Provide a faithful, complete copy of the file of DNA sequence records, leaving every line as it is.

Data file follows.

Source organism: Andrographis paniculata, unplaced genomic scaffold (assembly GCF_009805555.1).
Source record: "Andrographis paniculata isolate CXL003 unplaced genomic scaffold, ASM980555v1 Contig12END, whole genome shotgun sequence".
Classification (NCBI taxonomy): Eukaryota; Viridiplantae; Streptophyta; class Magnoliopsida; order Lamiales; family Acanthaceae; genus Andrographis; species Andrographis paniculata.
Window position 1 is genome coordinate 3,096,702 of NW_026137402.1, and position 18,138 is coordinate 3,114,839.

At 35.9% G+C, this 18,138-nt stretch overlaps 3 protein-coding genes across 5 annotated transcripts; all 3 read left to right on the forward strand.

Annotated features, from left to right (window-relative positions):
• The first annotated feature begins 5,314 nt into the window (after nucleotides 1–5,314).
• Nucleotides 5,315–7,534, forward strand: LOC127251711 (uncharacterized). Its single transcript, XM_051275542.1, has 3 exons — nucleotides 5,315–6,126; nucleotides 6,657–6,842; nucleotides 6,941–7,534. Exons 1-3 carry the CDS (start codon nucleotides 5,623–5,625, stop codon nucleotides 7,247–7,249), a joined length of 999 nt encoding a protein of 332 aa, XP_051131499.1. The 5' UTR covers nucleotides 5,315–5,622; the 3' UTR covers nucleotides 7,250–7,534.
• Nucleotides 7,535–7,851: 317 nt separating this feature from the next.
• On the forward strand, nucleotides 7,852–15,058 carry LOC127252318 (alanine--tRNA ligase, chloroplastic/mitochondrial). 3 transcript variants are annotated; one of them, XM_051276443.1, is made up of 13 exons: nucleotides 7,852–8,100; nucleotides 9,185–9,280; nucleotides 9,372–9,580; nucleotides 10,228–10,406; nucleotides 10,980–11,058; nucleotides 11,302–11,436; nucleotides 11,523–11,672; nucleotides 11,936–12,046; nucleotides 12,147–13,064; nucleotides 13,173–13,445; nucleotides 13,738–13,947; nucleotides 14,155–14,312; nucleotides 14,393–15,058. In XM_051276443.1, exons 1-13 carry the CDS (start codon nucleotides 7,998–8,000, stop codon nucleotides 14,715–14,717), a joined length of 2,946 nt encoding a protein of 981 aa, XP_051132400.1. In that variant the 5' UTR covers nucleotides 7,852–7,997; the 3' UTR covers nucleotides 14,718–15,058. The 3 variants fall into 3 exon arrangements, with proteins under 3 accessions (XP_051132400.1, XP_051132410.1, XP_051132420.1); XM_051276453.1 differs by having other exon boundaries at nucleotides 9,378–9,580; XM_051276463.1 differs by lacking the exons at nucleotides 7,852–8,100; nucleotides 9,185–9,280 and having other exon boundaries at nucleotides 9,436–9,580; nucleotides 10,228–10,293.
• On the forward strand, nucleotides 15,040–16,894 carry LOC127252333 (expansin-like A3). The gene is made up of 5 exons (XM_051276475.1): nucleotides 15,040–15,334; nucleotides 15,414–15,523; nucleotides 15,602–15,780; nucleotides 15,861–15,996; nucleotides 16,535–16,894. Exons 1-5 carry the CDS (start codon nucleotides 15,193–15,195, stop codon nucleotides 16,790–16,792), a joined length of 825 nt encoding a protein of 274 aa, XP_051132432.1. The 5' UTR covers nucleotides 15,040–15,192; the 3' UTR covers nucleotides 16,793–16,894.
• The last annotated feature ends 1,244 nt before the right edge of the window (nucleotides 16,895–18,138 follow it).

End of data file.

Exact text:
Source organism: Andrographis paniculata, unplaced genomic scaffold (assembly GCF_009805555.1).
Source record: "Andrographis paniculata isolate CXL003 unplaced genomic scaffold, ASM980555v1 Contig12END, whole genome shotgun sequence".
Classification (NCBI taxonomy): Eukaryota; Viridiplantae; Streptophyta; class Magnoliopsida; order Lamiales; family Acanthaceae; genus Andrographis; species Andrographis paniculata.
Window position 1 is genome coordinate 3,096,702 of NW_026137402.1, and position 18,138 is coordinate 3,114,839.

At 35.9% G+C, this 18,138-nt stretch overlaps 3 protein-coding genes across 5 annotated transcripts; all 3 read left to right on the forward strand.

Annotated features, from left to right (window-relative positions):
• The first annotated feature begins 5,314 nt into the window (after nucleotides 1–5,314).
• Nucleotides 5,315–7,534, forward strand: LOC127251711 (uncharacterized). Its single transcript, XM_051275542.1, has 3 exons — nucleotides 5,315–6,126; nucleotides 6,657–6,842; nucleotides 6,941–7,534. Exons 1-3 carry the CDS (start codon nucleotides 5,623–5,625, stop codon nucleotides 7,247–7,249), a joined length of 999 nt encoding a protein of 332 aa, XP_051131499.1. The 5' UTR covers nucleotides 5,315–5,622; the 3' UTR covers nucleotides 7,250–7,534.
• Nucleotides 7,535–7,851: 317 nt separating this feature from the next.
• On the forward strand, nucleotides 7,852–15,058 carry LOC127252318 (alanine--tRNA ligase, chloroplastic/mitochondrial). 3 transcript variants are annotated; one of them, XM_051276443.1, is made up of 13 exons: nucleotides 7,852–8,100; nucleotides 9,185–9,280; nucleotides 9,372–9,580; nucleotides 10,228–10,406; nucleotides 10,980–11,058; nucleotides 11,302–11,436; nucleotides 11,523–11,672; nucleotides 11,936–12,046; nucleotides 12,147–13,064; nucleotides 13,173–13,445; nucleotides 13,738–13,947; nucleotides 14,155–14,312; nucleotides 14,393–15,058. In XM_051276443.1, exons 1-13 carry the CDS (start codon nucleotides 7,998–8,000, stop codon nucleotides 14,715–14,717), a joined length of 2,946 nt encoding a protein of 981 aa, XP_051132400.1. In that variant the 5' UTR covers nucleotides 7,852–7,997; the 3' UTR covers nucleotides 14,718–15,058. The 3 variants fall into 3 exon arrangements, with proteins under 3 accessions (XP_051132400.1, XP_051132410.1, XP_051132420.1); XM_051276453.1 differs by having other exon boundaries at nucleotides 9,378–9,580; XM_051276463.1 differs by lacking the exons at nucleotides 7,852–8,100; nucleotides 9,185–9,280 and having other exon boundaries at nucleotides 9,436–9,580; nucleotides 10,228–10,293.
• On the forward strand, nucleotides 15,040–16,894 carry LOC127252333 (expansin-like A3). The gene is made up of 5 exons (XM_051276475.1): nucleotides 15,040–15,334; nucleotides 15,414–15,523; nucleotides 15,602–15,780; nucleotides 15,861–15,996; nucleotides 16,535–16,894. Exons 1-5 carry the CDS (start codon nucleotides 15,193–15,195, stop codon nucleotides 16,790–16,792), a joined length of 825 nt encoding a protein of 274 aa, XP_051132432.1. The 5' UTR covers nucleotides 15,040–15,192; the 3' UTR covers nucleotides 16,793–16,894.
• The last annotated feature ends 1,244 nt before the right edge of the window (nucleotides 16,895–18,138 follow it).